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5 Things To Know About Probate Estate Land Sale Proceedings in Ohio

Probate estate land sales are one of the most common topics that our clients ask us about, so we thought it would be useful to mention some of the most vital aspects to consider when you’re dealing with the sale of real estate in a probate case.

(Note: the information that follows is specific to Ohio; if you live in another state, you will need to review the laws and guidelines for estate sales in your state. Please also note that the information presented here is no substitute for seeking direct legal counsel for the specifics of your case.)

If you’re new to the realm of land sales for an estate of someone who is deceased, read on 3 of the most important factors to keep in mind when it comes to estate land sales.

1) In Ohio, land sale proceedings for a decedent’s real estate are governed by Ohio Revised Code Chapter 2127.

These laws can get very complex and it is strongly recommended that you seek highly experienced legal counsel if you are going to be represented in these kinds of proceedings.

2) Estate land sales are civil litigation actions. Either the executor or administrator of the estate initiates the process by filing a complaint in probate court.

The complaint must name all the beneficiaries or heirs and all other lienholders for the real estate as defendants.

3) The defendants receive a period of 28 days to respond to an executor or administrator’s complaint to sell the real estate.

The 28 days start from the time that all of the defendants are served.

4) Land sale proceedings can be employed to sell the decedent’s real estate for different reasons.

Often, land sale proceedings occur when it is necessary to sell the real estate in order to pay the decedent’s outstanding debts. But real estate can be sold even when it is not necessary for the payment of debts.

However, when this happens, if one or more people hold in aggregate 25% or more of the interest in the real estate, the individual(s) can halt the sale if they file a written objection, according to the proceedings as outlined in Ohio Revised Code Chapter 2127 described above.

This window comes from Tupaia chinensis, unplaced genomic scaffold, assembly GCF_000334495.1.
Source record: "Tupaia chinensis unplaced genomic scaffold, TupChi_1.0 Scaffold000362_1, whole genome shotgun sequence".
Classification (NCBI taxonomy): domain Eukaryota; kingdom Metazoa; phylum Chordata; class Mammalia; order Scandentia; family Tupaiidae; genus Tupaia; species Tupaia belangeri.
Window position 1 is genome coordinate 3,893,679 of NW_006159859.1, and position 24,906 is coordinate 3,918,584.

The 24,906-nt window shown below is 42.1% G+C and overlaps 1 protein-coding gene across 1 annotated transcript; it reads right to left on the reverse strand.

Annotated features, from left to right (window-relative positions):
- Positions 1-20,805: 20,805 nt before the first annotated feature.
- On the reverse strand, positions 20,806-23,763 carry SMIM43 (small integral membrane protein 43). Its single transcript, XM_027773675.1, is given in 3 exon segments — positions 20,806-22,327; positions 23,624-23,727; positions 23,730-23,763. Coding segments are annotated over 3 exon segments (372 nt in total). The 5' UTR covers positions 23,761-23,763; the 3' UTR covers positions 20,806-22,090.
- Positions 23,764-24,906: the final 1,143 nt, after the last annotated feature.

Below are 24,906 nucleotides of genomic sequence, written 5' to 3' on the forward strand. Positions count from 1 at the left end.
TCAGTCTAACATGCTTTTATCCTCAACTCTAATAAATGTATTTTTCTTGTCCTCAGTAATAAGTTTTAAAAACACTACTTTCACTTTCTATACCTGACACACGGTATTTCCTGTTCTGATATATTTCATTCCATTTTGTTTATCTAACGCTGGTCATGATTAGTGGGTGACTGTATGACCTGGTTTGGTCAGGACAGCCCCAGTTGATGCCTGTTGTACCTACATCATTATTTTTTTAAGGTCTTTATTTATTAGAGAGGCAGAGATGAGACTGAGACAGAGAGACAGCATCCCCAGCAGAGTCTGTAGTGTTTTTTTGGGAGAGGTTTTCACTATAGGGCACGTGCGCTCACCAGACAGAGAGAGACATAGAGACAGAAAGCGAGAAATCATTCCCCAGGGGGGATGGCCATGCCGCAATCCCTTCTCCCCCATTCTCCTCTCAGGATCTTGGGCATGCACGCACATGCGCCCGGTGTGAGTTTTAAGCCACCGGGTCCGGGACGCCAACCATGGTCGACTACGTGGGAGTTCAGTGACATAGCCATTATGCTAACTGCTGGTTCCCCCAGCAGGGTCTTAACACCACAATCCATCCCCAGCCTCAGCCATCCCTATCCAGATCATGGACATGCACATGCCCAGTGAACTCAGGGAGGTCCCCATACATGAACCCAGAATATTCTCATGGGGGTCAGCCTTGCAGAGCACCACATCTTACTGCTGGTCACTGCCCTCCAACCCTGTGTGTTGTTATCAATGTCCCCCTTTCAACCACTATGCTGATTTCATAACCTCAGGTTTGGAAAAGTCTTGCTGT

5) The procedure depends both on whether the person who died (the decedent) had a will andupon how the real estate is titled.

Remember, a testate estate is one in which the decedent had a will, while an intestate estate is an estate without a will. (If you’re having trouble keeping track of all the probate estate terminology, we recommend you check out our Glossary of Key Terms!)

In a testate estate, the title to the real estate of the decedent vests immediately in the beneficiaries entitled to inherit the property according to the decedent’s will—but this occurs when the decedent’s Ohio real estate is titled in either:

a) the decedent’s name only, OR

b) as “tenants in common.”

In contrast, when the real estate is titled as joint tenants with rights of survivorship, the procedure is significantly different, as outlined in ORC 2127.

Meanwhile, for an intestate estate, the title to the decedent’s real estate vests in the decedent’s heirs at law(See what we mean about how these land sale proceedings can get very complex?)

Keep in mind that the information presented here is intended only as a basic overview to provide you with a general idea of how Ohio estate land sales work—but it can be an extremely tricky process and it is not something to undertake alone. If you would like hands-on guidance with the specifics of your own estate land sale case, we encourage you to reach out to us for a free phone consultation today.

Chris Gasper